Monique Loudières

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Monique Loudières (born 15 April 1956) is a French ballet dancer and teacher. A member of the Paris Opera Ballet from 1967, she received the status of principal dancer in 1982. After retiring from the stage in 1996, she continued to accept invitations until 2010. From 2001 to 2008, she was artistic director at the École supérieure de danse de Cannes Rosella Hightower.[1][2]

Early life and education[edit]

Born in Choisy-le-Roi, a suburb of Paris, Loudières had enjoyed music from an early age but it was her doctor who recommended she should take up ballet, given her rather fragile constitution.[1][3] After studying for five years at the Paris Opera Ballet School (1967–1972), she was admitted to the Paris Opera at the age of 16.

Career[edit]

When she was 19, she danced her first solos in L'Oiseau bleu, Michel Fokine's Le Spectre de la Rose and Paul Taylor's Aureole.[4] Between the age of 13 to 26, Loudières was mentored by Yves Brieux who gave her an understanding of theater, stage, and the idea of projection. George Balanchine and Jerome Robbins helped her develop musicality as well as her breathing technique.[5]

After she had danced Kitri in Rudolf Nureyev's Don Quixote, the artistic director Rosella Hightower elevated her to étoile in 1982. She went on to dance the roles of dramatic heroines in Giselle, Romeo and Juliet (Prokofiev) and Onegin. She also danced roles in the ballets of contemporary choreographers including Balanchine, Maurice Béjart, and John Neumeier.[4] She has also worked with Alvin Ailey, Mats Ek, William Forsythe, Martha Graham, Jiří Kylián, Serge Lifar, Kenneth MacMillan, Roland Petit, Paul Taylor, and Twyla Tharp.[6] She created roles in ballets choreographed by Nureyev: Black and Blue, Washington Square and La Dansomanie.[7] Loudière danced as a guest around the globe in performances of the Boston Ballet, Tokyo Ballet, La Scala, The Royal Ballet, Stuttgart Ballet, Teatro Colón and at the Havana Ballet Festival. In 1993, she was awarded the Grand Prix National de la Danse and was decorated in 1996 as a Commandeur des Arts et Lettres.[4]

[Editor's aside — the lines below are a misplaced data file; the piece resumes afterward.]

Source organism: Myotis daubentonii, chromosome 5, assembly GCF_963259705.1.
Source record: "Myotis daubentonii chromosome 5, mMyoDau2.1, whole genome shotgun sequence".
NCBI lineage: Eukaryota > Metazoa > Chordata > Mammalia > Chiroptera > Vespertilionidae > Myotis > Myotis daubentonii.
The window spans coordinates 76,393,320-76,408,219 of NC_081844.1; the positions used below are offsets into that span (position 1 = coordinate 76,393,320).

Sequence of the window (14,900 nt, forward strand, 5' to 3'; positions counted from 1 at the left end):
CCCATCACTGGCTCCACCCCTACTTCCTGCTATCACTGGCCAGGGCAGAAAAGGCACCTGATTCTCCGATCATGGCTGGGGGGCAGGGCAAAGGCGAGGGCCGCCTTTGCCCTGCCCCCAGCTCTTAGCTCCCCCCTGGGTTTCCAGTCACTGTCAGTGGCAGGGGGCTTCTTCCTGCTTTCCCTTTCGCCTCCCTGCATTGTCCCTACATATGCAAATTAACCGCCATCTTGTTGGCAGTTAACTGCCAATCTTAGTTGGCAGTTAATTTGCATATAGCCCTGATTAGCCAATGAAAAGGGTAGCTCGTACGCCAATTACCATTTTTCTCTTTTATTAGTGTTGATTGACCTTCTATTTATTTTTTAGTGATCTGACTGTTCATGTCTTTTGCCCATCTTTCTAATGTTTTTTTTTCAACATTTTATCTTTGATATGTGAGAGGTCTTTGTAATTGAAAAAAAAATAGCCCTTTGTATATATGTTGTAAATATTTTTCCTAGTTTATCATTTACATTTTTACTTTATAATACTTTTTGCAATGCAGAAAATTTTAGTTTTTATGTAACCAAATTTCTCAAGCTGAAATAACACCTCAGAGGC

Retirement[edit]

After retiring from the stage in 1996, she continued to accept invitations until 2010. She has sought balance between work and family life, being married with two children.[5] Loudière has taught dance since the age of 30.[5] From 2001 to 2008, she was the Artistic and Pedagogical Director at the École supérieure de danse de Cannes Rosella Hightower.[2][8]

References[edit]

  1. ^ a b "Monique Loudières". Oxford Index. doi:10.1093/oi/authority.20110803100115720 (inactive 2017-08-27). Retrieved 28 March 2014. 
  2. ^ a b "Monique Loudières" (in French). Les Etés de la Danse. Retrieved 28 March 2014. 
  3. ^ "Monique Loudières, passeuse d' " émotions vraies ". Trajectoire d'une danseuse étoile exceptionelle" (PDF) (in French). Femmes 3000. Archived from the original (PDF) on 29 March 2014. Retrieved 28 March 2014. 
  4. ^ a b c "Monique Loudieres" (in French). Ecole Supérieure de danse de Cannes. Retrieved 28 March 2014. 
  5. ^ a b c Teulet, Carole (3 February 2010). "Monique Loudières: itinéraire d'une étoile" (in French). Théâtre du Capitole. Retrieved 29 March 2014. 
  6. ^ "Monique Loudières". Dance News (in Italian). Retrieved 29 March 2014. 
  7. ^ "Chronologie - années 1980 - 1989". Fondation Rudolf Noureev. Retrieved 28 March 2014. 
  8. ^ "Monique Loudières". Ballerina Gallery. Retrieved 29 March 2014. 

External links[edit]